Diverse Oklahoma: Vietnamese American Baptists
The last few days have been the most diverse since we began our trip. On Thursday we met with a local member of the September 11th Families for Peaceful Tomorrows, a college Republican who plans to join the Army after he graduates, the Rabbi of Temple B'nai Israel, a Reform Jewish congregation, and members of the Islamic Society of Greater Oklahoma City. We ended the day at an event sponsored by the Victory Fund, an organization that encourages gays and lesbians to run for office. On Friday we visited a Native American Health Clinic and the Oklahoma City National Memorial to hear Sheriff Charlie Hanger talk about the day he arrested Timothy McVeigh. Yesterday we met our first Libertarian at a body piercing shop (tattoos are illegal here) and stopped by Herland Sisters Resource, an all-volunteer women's organization.
Today we went to the Vietnamese First Baptist Church. Upon arriving in Oklahoma, we immediately noticed a large Asian community, particularly Vietnamese. Several thousand Vietnamese refugees settled in Oklahoma City during the 1970s after the fall of Saigon. Today most Vietnamese residents, shops, restaurants and grocery stores are in the rapidly growing Asian District. The church itself is just outside of Oklahoma City and has 120 members. A few minutes after we arrived, Christen Le offered to translate the sermon, which was given by her father in Vietnamese. After the service, we stayed for lunch and had a conversation with Christen, 26, about the church and the Vietnamese community. Christen's Vietnamese name is Phuong. Christen is below with Christopher Kim, her father, and Patrick Le, her husband.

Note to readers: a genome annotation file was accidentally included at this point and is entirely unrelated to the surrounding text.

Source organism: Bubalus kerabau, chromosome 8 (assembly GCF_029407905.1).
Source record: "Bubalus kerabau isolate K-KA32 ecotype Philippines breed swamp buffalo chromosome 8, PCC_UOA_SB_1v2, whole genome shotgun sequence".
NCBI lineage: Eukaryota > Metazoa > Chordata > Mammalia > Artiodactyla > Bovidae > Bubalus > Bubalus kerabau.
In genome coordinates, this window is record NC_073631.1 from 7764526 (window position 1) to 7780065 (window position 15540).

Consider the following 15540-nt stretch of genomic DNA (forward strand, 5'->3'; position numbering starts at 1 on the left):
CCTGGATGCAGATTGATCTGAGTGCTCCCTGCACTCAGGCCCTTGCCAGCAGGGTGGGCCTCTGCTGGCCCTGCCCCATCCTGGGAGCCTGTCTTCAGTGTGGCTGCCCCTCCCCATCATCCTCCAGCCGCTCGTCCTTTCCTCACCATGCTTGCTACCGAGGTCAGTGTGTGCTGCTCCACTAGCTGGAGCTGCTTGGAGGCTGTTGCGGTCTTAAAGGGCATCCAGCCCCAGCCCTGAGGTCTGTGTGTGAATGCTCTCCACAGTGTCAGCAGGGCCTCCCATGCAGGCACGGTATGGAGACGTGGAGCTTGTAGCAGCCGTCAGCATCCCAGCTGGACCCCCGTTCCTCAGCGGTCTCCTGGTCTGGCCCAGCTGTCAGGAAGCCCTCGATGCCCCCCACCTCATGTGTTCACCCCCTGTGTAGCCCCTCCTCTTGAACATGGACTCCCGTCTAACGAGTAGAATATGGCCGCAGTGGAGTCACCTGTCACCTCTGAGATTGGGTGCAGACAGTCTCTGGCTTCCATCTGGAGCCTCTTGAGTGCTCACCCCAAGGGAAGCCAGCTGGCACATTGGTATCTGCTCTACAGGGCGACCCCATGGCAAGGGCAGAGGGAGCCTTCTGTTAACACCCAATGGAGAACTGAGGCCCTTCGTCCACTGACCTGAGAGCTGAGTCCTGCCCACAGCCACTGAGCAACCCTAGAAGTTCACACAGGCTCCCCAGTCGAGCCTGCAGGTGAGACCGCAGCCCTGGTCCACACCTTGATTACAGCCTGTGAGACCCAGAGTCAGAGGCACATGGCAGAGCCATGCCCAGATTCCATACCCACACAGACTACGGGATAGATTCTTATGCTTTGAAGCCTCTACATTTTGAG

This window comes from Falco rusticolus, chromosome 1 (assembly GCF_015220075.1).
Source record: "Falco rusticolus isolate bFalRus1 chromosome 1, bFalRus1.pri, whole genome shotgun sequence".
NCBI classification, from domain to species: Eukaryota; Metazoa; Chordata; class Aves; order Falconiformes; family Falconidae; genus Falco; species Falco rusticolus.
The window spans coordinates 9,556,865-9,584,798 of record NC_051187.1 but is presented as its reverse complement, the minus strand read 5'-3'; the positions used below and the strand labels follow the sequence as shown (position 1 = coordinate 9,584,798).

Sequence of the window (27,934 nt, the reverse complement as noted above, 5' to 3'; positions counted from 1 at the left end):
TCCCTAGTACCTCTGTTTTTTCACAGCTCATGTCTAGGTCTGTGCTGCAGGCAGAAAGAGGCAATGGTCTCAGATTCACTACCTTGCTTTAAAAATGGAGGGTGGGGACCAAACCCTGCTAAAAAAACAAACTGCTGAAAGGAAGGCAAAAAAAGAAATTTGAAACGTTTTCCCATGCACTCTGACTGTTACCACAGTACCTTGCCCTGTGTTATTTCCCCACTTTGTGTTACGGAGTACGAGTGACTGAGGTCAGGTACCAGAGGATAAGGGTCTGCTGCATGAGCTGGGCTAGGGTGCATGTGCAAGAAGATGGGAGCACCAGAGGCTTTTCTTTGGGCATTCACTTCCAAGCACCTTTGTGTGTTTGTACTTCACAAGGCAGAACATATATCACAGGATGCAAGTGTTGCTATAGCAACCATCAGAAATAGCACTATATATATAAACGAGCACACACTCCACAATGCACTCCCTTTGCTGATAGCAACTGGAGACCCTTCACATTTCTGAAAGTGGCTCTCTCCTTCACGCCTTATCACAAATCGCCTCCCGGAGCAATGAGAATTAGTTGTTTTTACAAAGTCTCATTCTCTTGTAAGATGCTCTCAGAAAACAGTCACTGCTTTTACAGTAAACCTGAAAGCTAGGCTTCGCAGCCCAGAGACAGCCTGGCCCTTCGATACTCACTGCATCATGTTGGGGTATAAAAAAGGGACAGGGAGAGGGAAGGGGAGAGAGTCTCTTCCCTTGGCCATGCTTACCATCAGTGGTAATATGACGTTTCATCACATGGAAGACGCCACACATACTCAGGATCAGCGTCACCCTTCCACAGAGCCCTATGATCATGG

Why did you change your name?
I changed my name when I became a nationalized citizen. My dad changed all of our names to American names when we became naturalized. My Vietnamese name means Christ in Glory. I've been here for 10 years. Before I was in Texas. My dad built a boat and we escaped Vietnam and stayed in refugee camps for about two years.
In Thailand and Philippines. The First Baptist Church of Ardmore, Oklahoma, sponsored our family, so we spent our first year in Ardmore with no rice. It's a very small town, just south of here.
Did people from the church actually go to Thailand to meet you?
No, a lot of camps were set up to accommodate the refugees that escaped and world organizations sponsored the people in those camps. You don't meet any of them. You're just matched up.
And there was no rice in Ardmore?
There was Uncle Ben's, but it's not the same. (laughs)
How old were you at that time?
I was about seven.
What was it like when you first arrived?
It was different. I started school in first grade. By second grade, I started understanding. By third grade, I was pretty much with it.
Was your family originally Baptist?
I wouldn't say Baptist. There's Catholicism in Vietnam and the other Christian religion was Protestant. It was started by foreign missionaries in the early 1900s. They came over to Vietnam and set up a seminary. My dad came to accept God when he was a little boy. There were already Vietnamese pastors at that time that went through the seminaries. He himself attended the seminaries and was ordained a pastor in Vietnam before he came to the states.
How big is the Vietnamese community here?
There are about 10,000 Vietnamese here. Most are Catholics.
How many members do you have here?
How does this church compare to other Baptist churches?
We're similar to most Southern Baptist Churches except we have praise and worship songs, which is untypical of Southern Baptist Churches. We're half evangelical and half Southern Baptist. We were originally from a Baptist Church so we adopted a lot of their ways. We are also part of the Southern Baptist Convention and participate in a lot of their activities. We served as interpreters during the Billy Graham revival a few years ago.
Do you work with other churches?
The other Baptist churches in the area really don't know we exist. They really don't know anything about us.
Tell me about Oklahoma.
Almost anybody in Oklahoma knows about a church or has been to a church. There's one on every corner and maybe two on some corners. Churchgoing is a big part of Oklahoma life. Everybody around here is pretty friendly. This is Oklahoma City, which is called the City. I've never been in a big city. There are a lot of opportunities here. It's not as high paying, but you can afford to live here. A lot of Vietnamese people move here because the cost of living is affordable.